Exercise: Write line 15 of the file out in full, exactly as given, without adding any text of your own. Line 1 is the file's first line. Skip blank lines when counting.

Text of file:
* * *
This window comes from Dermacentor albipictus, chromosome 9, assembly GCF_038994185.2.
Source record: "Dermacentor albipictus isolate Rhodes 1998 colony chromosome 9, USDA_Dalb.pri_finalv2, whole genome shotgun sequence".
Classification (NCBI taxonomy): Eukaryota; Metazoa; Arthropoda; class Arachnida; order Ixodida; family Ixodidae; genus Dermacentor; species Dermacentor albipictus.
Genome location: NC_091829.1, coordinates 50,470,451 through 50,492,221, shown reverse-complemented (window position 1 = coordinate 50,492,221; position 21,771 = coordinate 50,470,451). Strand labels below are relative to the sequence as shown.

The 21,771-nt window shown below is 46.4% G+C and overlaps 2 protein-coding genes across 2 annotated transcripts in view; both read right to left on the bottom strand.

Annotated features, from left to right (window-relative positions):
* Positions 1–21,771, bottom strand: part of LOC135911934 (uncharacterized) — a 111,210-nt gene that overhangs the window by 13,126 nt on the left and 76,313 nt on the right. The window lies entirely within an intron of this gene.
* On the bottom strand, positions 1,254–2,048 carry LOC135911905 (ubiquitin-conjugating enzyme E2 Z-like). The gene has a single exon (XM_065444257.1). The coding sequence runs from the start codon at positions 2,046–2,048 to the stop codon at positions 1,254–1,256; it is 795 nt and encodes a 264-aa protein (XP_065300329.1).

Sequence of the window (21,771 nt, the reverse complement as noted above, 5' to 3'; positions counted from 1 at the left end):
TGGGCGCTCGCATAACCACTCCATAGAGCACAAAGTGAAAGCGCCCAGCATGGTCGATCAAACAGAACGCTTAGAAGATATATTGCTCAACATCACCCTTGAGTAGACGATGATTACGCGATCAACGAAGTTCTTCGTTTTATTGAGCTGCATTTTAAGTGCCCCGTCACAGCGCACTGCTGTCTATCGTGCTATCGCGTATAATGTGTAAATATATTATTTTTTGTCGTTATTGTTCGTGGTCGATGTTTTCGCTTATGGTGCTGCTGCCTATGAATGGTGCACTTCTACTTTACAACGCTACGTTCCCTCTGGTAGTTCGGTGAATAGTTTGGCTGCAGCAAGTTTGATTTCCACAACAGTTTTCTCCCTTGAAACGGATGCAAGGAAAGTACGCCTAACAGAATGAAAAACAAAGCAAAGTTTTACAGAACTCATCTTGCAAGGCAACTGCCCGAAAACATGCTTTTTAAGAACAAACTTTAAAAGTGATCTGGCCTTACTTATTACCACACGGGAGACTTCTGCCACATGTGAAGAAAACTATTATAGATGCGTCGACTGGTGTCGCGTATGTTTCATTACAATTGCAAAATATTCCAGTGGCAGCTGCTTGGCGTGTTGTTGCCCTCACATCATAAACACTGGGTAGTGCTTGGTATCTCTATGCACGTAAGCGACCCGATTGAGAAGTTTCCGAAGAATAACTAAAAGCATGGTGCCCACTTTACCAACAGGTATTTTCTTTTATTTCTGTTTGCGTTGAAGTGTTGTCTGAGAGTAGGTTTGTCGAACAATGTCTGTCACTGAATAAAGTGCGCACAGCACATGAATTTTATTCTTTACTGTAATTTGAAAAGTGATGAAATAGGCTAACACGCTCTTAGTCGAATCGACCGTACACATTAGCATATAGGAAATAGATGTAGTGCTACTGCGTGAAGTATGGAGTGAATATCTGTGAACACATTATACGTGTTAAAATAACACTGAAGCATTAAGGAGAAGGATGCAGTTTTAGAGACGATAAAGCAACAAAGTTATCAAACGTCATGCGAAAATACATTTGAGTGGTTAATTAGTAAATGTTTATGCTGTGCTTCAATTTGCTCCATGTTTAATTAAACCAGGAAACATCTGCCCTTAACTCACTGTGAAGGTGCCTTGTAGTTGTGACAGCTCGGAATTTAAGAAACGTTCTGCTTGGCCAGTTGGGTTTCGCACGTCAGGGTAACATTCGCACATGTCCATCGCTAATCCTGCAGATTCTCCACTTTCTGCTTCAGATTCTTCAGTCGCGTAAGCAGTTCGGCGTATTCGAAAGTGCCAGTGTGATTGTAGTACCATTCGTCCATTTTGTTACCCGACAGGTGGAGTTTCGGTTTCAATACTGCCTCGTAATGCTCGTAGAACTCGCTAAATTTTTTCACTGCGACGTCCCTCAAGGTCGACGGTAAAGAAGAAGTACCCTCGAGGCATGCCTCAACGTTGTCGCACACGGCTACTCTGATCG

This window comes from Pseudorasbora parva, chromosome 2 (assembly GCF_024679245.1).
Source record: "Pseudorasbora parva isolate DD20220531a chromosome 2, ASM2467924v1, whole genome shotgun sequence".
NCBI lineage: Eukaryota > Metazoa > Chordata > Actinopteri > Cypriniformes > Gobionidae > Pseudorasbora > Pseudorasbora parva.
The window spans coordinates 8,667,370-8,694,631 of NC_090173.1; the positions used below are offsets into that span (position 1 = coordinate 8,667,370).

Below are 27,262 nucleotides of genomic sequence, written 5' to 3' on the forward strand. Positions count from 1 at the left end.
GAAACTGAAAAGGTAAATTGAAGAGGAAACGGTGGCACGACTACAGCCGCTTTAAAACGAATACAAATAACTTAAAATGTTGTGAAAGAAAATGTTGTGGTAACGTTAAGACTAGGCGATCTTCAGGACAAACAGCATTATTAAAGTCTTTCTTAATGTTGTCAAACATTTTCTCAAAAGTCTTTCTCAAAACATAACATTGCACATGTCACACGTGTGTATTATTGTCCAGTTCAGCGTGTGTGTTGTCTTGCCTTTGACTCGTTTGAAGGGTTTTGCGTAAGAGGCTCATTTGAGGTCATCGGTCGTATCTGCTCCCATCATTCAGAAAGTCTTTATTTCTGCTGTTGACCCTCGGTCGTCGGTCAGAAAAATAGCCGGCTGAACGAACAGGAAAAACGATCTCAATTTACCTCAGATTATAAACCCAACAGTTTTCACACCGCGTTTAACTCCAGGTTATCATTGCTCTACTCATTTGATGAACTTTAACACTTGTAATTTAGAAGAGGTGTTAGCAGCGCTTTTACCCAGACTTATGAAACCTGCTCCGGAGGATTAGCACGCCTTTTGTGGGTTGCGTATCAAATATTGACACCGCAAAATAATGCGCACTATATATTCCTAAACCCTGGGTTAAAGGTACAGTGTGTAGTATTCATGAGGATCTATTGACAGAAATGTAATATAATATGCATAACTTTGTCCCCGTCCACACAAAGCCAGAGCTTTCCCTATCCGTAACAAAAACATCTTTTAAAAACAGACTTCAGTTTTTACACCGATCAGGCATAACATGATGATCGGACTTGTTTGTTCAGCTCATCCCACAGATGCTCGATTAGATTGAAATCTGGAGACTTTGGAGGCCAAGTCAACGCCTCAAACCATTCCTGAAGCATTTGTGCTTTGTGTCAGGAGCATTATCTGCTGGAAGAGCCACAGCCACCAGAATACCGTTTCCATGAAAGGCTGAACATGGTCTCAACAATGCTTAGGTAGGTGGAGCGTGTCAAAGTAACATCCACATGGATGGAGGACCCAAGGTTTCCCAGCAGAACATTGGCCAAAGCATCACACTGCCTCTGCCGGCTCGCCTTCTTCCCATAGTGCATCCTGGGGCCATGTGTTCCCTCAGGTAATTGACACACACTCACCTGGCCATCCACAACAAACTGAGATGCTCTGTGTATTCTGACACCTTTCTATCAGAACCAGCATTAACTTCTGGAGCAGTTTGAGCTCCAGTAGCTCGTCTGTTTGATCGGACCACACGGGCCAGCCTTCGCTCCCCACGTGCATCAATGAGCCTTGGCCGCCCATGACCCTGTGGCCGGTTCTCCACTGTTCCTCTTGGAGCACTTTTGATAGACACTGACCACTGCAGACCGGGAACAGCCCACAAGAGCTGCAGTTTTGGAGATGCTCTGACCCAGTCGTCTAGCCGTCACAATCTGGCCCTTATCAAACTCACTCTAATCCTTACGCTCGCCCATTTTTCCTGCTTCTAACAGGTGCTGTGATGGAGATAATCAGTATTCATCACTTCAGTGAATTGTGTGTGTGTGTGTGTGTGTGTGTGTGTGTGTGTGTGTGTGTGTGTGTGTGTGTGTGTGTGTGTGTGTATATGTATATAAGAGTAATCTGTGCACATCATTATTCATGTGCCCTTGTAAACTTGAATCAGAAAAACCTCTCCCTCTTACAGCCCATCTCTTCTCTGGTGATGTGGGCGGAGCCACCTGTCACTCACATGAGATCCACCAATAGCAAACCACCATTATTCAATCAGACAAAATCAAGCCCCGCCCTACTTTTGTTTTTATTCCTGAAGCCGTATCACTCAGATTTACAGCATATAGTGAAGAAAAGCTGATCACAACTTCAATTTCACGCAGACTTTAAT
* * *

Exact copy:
Below are 27,262 nucleotides of genomic sequence, written 5' to 3' on the forward strand. Positions count from 1 at the left end.